Portfolio Margin Part 2:
BIG IDEA: NEXT UP IN OUR SERIES ON PORTFOLIO MARGIN,
WE COVER THE GREEKS.
CAPICHE ; PRO
Use of portfolio margin involves unique and
significant risks, including increased leverage,
which increases the amount of potential loss, and
shortened and stricter time frames for meeting
deficiencies, which increases the risk of involuntary
liquidation. Client, account, and position eligibility
requirements exist and approval is not guaranteed.
Thomas Preston is not a representative of
TD Ameritrade, Inc. The material, views, and opinions
expressed in this article are solely those of the author
and may not be reflective of those held by
TD Ameritrade, Inc.
• MORE LEVERAGE using portfolio margin (PM) means you need to bump up your
risk management a few notches. And that
means it’s a good idea to be sensitive to price
changes. Now is a good time for a refresher
course on the greeks—theoretical metrics
that describe how things like stock price,
time, and volatility “vol” can impact option
prices. Though there are five greeks in
all, we’ll cover the four most critical here—
delta*, gamma*, theta*, and vega*. If you
need a refresher on each, use the “Greeks
Jargon” cheat sheet.
Delta for how much change. Delta can be
positive or negative, and can be expressed
as either the number of shares an option
position “acts” like, or the profit or loss an
options position might have when the stock
price moves up or down $1. So, all things
equal, a call with a value of $3 and a 0.40
delta, could theoretically be worth $3.40 if
the stock goes up $1.
Gamma for speed of change. The rate of
change in delta (per $1 move in the stock) is
due to gamma. For example, if a put with a
delta of -0.40 has a gamma of 0.07, and the
stock dropped $1 while other things stayed
the same, the new delta of that put would
Theta day by day. Theta only impacts the
extrinsic value (“time premium”) of options
and is expressed in dollars. If you are short
a put that has a theoretical value of $2,
a theta of $0.10, and other things stay the
same, the put’s theoretical value would
be $1.90 tomorrow.
Vega for volatility. A change in implied
“vol” also only impacts the time value of
options, and is expressed in dollars. When
vol goes up or down, time premium goes
up or down, respectively. If you have a
long straddle that has a theoretical value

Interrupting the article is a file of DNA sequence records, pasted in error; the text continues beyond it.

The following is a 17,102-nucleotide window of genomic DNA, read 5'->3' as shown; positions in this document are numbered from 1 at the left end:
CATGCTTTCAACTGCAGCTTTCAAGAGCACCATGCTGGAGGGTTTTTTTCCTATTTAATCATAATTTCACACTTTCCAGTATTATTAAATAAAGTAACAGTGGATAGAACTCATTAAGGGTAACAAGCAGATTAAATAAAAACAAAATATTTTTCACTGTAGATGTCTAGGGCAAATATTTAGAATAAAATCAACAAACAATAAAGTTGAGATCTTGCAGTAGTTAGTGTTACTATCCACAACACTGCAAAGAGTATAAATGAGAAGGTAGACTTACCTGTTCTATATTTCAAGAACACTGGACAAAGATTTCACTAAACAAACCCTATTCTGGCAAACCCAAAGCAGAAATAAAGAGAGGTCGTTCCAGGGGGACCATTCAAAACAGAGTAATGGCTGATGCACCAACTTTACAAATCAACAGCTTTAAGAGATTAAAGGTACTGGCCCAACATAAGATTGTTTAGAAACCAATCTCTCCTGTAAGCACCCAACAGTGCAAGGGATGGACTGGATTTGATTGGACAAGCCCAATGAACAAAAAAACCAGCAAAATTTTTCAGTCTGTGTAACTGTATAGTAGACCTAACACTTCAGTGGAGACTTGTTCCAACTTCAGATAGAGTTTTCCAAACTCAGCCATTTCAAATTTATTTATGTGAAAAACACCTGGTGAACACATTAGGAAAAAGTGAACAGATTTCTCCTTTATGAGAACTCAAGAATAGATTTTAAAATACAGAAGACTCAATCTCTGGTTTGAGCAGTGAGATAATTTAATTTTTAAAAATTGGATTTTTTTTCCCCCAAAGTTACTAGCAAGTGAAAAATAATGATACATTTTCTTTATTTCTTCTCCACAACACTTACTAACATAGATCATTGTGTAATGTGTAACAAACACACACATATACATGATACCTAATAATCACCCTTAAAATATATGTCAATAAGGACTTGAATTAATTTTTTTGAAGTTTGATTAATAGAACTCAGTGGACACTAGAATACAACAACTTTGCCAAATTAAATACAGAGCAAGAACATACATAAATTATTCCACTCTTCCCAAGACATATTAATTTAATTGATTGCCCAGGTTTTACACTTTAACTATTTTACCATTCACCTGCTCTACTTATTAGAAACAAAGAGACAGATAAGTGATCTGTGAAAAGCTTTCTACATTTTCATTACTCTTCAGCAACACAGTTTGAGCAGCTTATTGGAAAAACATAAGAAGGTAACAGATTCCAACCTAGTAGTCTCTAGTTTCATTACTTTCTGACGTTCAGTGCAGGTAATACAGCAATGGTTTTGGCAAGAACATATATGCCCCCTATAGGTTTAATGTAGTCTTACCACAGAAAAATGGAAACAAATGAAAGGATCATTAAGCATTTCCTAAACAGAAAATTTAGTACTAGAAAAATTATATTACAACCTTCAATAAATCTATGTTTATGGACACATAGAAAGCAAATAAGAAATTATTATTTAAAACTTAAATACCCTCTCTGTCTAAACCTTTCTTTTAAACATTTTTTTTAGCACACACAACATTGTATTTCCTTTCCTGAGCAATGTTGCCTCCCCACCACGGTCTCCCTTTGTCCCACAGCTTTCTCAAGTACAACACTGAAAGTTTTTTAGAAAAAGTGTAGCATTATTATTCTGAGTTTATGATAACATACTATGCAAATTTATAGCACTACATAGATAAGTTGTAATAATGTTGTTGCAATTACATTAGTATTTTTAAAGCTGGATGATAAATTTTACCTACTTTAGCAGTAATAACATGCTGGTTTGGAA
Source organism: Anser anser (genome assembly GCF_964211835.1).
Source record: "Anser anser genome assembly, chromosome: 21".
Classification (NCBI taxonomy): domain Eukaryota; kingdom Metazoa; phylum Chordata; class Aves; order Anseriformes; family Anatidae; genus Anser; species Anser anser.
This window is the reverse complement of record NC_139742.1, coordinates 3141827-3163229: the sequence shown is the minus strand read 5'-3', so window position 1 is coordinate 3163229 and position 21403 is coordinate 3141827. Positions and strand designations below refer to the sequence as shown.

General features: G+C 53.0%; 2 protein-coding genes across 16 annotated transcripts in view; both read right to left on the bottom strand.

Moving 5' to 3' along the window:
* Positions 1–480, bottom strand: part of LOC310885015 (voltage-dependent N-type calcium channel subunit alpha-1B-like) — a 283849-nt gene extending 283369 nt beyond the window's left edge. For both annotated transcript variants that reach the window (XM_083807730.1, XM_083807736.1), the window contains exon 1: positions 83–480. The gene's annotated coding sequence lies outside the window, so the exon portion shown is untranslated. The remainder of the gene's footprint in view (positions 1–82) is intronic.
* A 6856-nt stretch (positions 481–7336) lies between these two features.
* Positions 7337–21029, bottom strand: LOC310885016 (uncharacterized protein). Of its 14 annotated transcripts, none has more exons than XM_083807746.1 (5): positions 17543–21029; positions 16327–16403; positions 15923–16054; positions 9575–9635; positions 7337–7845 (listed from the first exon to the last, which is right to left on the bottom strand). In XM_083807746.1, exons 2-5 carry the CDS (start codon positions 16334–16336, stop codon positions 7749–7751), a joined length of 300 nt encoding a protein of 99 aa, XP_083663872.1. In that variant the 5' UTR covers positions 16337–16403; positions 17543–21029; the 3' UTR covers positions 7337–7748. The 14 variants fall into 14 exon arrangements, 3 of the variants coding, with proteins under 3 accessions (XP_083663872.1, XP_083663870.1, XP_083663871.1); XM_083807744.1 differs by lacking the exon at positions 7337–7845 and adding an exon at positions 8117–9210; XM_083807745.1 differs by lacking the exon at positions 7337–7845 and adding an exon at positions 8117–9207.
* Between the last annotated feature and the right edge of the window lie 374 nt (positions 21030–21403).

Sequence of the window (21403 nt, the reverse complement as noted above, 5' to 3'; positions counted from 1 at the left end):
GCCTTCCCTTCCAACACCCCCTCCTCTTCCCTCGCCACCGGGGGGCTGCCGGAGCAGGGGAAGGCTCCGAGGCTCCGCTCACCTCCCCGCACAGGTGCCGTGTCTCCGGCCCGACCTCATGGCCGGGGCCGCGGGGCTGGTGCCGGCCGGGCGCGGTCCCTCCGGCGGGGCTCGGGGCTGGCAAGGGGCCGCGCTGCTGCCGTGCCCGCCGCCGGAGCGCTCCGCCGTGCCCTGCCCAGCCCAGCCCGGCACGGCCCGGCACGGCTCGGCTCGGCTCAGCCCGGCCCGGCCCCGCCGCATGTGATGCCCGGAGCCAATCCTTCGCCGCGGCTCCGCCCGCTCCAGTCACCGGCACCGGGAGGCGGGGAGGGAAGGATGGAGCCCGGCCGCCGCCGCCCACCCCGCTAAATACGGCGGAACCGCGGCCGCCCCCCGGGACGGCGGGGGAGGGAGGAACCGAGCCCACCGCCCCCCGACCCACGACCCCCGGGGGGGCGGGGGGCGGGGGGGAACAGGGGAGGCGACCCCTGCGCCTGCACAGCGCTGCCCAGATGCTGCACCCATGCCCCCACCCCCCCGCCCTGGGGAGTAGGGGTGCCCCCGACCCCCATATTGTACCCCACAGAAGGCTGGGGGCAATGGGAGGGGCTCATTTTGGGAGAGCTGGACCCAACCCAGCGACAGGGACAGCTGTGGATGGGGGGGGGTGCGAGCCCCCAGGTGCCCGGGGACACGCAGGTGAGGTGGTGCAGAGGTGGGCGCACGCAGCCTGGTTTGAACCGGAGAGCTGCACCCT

of $6, a vega of 0.50, and implied vol increases by 2%, and all other things stay the
same, the theoretical value of the straddle
would then be $7.
WHAT’S IT GOT TO DO WITH
Portfolio margin uses the greeks—or rather
the theoretical pricing model behind the
greeks—to figure out the largest loss a position could theoretically have across a range
of underlying stock or index prices and
volatilities. This is important because that
largest loss is the margin requirement for a
position in a PM account.
Suppose a short 150 strike put on a stock
trading at $160 has a theoretical value of
$4.00, a delta of 0.30, a gamma of -0.02, and
a vega of 0.10. PM tests the loss on that put
with the stock down 15% and vol up 10%.
If the stock goes down $24 to $136, the put
would be worth at least its $14 intrinsic
value, which means the put loses $1,000, and
the rise in vol could add another $100 loss
because of the put’s short vega. If PM finds
the theo loss to be $1,100, the portfolio margin requirement is $1,100.
GREEKS JARGON Delta – A measure of an
option’s sensitivity to a $1
change in the price of the
underlying asset. All else
being equal, an option with
a 0.50 delta (for example)
would gain 50 cents per $1
move up in the underlying.
Long calls and short puts
have positive (+) deltas,
meaning they gain as the
underlying gains in value.
Long puts and short calls
have negative (–) deltas,
meaning they gain as the
underlying drops in value.
Gamma – A measure of
how much an option’s
delta is expected to
change per $1 move in the
Theta – A measure of
an option’s sensitivity to
time passing one calendar
day. For example, if a long
put has a theta of -.02,
the option premium will
decrease by $2 per option
Vega – A measure of an
option’s sensitivity to a 1%
change in implied volatility.